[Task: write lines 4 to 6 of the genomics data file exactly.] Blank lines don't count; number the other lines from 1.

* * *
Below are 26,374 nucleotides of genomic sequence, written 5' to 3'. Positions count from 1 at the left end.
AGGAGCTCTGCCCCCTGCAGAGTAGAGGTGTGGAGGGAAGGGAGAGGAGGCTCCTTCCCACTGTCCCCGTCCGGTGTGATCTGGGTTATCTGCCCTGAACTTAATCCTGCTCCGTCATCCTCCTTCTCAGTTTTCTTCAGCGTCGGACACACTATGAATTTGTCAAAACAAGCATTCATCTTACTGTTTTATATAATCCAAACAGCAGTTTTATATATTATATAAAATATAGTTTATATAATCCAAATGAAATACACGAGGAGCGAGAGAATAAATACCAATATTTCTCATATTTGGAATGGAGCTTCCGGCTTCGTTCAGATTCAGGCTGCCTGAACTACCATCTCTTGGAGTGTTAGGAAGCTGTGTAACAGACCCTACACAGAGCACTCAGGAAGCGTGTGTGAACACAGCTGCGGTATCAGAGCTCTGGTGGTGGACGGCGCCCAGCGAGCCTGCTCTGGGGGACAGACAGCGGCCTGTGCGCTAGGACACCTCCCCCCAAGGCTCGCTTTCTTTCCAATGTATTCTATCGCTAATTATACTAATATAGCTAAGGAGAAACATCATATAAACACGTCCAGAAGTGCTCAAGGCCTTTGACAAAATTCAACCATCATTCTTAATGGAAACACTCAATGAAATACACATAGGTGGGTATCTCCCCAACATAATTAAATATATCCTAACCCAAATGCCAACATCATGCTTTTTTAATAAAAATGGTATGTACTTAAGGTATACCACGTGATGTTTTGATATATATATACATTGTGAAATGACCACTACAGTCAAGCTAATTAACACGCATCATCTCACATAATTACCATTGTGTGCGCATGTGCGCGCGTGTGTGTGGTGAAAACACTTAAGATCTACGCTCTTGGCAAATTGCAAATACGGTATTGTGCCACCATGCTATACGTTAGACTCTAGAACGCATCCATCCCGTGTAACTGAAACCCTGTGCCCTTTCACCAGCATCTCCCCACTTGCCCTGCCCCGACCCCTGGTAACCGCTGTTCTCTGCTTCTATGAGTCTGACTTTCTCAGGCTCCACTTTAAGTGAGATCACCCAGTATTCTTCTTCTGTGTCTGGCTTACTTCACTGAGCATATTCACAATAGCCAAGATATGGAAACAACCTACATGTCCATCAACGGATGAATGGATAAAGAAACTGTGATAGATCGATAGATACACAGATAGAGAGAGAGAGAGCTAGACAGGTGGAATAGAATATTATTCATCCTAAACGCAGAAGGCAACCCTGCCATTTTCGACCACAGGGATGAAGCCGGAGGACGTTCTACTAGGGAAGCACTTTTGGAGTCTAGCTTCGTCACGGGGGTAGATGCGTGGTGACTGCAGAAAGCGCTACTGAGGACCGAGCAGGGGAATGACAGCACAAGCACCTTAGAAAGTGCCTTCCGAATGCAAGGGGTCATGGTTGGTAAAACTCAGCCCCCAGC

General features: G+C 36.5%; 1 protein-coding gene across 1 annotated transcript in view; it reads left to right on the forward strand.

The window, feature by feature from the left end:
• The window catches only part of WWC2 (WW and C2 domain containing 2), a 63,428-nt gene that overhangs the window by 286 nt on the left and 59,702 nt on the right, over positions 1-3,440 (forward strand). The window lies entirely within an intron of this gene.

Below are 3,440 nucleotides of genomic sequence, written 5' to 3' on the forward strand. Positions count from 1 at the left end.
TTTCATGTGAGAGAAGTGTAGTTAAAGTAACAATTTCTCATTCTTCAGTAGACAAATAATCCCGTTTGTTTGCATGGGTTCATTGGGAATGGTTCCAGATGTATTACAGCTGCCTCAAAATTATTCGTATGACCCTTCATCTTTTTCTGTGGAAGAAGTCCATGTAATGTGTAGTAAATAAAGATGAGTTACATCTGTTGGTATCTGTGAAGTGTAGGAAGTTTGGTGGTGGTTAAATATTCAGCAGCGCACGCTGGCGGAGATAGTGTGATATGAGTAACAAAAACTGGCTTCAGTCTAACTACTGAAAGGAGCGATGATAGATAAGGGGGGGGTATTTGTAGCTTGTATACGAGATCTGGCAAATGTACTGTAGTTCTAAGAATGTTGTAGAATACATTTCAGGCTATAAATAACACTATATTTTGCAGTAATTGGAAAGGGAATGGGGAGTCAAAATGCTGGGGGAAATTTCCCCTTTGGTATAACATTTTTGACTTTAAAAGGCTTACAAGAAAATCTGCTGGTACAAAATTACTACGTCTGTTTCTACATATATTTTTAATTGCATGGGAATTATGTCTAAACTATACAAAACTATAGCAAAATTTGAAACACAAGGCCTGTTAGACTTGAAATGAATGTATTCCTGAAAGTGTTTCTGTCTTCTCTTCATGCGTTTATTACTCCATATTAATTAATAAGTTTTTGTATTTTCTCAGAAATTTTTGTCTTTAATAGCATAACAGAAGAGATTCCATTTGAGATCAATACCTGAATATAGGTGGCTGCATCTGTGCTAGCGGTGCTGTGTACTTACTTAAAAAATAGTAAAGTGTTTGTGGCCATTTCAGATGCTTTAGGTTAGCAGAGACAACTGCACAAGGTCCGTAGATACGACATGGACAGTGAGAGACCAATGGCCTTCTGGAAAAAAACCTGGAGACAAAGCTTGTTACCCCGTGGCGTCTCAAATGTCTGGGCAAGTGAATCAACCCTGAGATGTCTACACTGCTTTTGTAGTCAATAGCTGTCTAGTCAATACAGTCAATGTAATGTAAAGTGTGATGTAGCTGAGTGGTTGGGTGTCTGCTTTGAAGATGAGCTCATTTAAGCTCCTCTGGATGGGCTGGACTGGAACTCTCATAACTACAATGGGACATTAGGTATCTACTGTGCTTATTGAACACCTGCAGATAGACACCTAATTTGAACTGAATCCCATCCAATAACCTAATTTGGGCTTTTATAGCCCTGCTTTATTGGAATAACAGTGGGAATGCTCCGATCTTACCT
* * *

The window, feature by feature from the left end:
• The window catches only part of WWC2 (WW and C2 domain containing 2), a 63,428-nt gene that overhangs the window by 286 nt on the left and 59,702 nt on the right, over positions 1-3,440 (forward strand). The window lies entirely within an intron of this gene.

Below are 3,440 nucleotides of genomic sequence, written 5' to 3' on the forward strand. Positions count from 1 at the left end.